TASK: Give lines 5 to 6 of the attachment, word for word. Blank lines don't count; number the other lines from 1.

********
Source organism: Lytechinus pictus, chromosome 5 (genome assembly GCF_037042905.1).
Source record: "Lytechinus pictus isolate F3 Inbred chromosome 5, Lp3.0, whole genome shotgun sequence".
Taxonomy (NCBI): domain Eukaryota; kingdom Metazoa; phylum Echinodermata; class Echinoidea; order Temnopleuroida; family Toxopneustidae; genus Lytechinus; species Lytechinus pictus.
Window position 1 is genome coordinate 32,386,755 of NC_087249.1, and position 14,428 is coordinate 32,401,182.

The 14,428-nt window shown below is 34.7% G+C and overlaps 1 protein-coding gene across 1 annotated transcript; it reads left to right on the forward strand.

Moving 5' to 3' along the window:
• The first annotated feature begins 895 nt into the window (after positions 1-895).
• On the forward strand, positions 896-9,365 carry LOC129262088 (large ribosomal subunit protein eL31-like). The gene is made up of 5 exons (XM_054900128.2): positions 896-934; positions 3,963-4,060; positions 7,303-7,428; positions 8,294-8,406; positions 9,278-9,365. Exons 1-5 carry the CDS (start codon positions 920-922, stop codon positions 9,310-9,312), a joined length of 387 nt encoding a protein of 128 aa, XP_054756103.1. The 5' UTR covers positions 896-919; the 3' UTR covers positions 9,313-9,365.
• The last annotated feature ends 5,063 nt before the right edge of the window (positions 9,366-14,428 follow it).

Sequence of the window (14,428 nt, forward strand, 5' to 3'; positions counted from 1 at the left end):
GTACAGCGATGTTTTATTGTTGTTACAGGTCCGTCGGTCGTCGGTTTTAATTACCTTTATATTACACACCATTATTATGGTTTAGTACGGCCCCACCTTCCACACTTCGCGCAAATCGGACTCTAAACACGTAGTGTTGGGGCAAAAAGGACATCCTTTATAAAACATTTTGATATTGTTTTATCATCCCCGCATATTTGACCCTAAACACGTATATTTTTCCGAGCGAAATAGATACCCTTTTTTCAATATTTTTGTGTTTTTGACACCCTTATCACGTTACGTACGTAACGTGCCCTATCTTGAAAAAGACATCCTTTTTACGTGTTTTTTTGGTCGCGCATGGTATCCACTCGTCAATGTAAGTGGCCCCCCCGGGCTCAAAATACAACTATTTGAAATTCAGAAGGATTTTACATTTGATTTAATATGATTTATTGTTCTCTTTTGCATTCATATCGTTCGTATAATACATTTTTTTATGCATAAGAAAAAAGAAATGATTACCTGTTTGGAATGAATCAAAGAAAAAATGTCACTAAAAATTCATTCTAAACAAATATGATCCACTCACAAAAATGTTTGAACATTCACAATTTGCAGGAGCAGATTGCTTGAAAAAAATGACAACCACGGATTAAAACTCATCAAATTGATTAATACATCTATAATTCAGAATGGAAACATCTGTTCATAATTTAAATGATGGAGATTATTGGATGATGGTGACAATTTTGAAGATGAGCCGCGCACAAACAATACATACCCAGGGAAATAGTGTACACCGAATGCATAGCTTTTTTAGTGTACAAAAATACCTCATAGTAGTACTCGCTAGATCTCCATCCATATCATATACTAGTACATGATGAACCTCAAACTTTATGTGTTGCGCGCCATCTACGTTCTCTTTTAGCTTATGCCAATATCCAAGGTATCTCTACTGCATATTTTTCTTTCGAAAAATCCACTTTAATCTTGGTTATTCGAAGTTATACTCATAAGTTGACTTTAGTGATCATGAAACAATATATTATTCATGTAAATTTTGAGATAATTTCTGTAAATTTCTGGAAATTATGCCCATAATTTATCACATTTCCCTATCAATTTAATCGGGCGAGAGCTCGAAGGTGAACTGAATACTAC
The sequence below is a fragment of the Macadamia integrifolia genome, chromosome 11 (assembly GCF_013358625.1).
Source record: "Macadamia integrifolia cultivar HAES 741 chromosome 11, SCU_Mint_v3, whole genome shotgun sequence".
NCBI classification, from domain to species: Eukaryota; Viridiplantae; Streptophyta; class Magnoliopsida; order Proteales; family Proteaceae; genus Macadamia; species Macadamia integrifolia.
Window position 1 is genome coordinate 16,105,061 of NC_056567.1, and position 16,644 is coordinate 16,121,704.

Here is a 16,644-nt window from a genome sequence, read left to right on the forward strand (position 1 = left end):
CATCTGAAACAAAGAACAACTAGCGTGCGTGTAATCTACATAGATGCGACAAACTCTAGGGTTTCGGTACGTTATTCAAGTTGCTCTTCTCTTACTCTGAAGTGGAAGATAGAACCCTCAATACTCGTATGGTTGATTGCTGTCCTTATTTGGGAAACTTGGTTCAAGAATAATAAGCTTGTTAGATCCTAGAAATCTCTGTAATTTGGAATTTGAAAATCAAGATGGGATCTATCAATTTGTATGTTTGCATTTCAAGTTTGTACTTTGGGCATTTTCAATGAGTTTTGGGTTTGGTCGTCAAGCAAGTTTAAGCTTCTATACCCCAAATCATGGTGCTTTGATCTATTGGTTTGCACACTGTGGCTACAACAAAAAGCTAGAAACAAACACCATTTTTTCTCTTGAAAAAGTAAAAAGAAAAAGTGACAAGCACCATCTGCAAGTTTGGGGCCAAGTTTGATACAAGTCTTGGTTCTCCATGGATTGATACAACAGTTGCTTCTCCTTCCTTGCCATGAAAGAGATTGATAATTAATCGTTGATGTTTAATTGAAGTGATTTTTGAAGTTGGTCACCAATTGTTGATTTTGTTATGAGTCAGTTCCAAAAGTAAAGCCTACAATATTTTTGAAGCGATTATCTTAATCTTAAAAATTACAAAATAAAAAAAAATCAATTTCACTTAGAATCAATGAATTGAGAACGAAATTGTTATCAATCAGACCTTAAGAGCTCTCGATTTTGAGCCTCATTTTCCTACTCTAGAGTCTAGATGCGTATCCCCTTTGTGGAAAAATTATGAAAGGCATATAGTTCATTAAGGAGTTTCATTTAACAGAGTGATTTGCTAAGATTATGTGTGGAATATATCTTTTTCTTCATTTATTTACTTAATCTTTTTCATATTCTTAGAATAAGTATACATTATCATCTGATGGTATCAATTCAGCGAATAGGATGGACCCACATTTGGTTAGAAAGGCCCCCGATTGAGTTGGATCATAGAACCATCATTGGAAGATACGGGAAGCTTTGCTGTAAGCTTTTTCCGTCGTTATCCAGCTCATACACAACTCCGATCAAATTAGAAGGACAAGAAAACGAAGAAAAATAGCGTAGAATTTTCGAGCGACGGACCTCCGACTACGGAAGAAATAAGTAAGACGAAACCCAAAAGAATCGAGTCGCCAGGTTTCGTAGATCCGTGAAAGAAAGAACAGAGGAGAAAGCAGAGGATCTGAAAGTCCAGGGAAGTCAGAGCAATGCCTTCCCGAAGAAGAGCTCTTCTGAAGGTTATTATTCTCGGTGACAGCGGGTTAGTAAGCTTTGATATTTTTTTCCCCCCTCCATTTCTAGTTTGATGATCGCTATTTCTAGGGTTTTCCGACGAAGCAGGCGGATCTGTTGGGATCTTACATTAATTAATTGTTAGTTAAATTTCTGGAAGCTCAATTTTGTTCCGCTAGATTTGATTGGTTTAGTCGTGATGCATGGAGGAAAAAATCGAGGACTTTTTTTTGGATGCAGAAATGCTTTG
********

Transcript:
The 14,428-nt window shown below is 34.7% G+C and overlaps 1 protein-coding gene across 1 annotated transcript; it reads left to right on the forward strand.

Moving 5' to 3' along the window: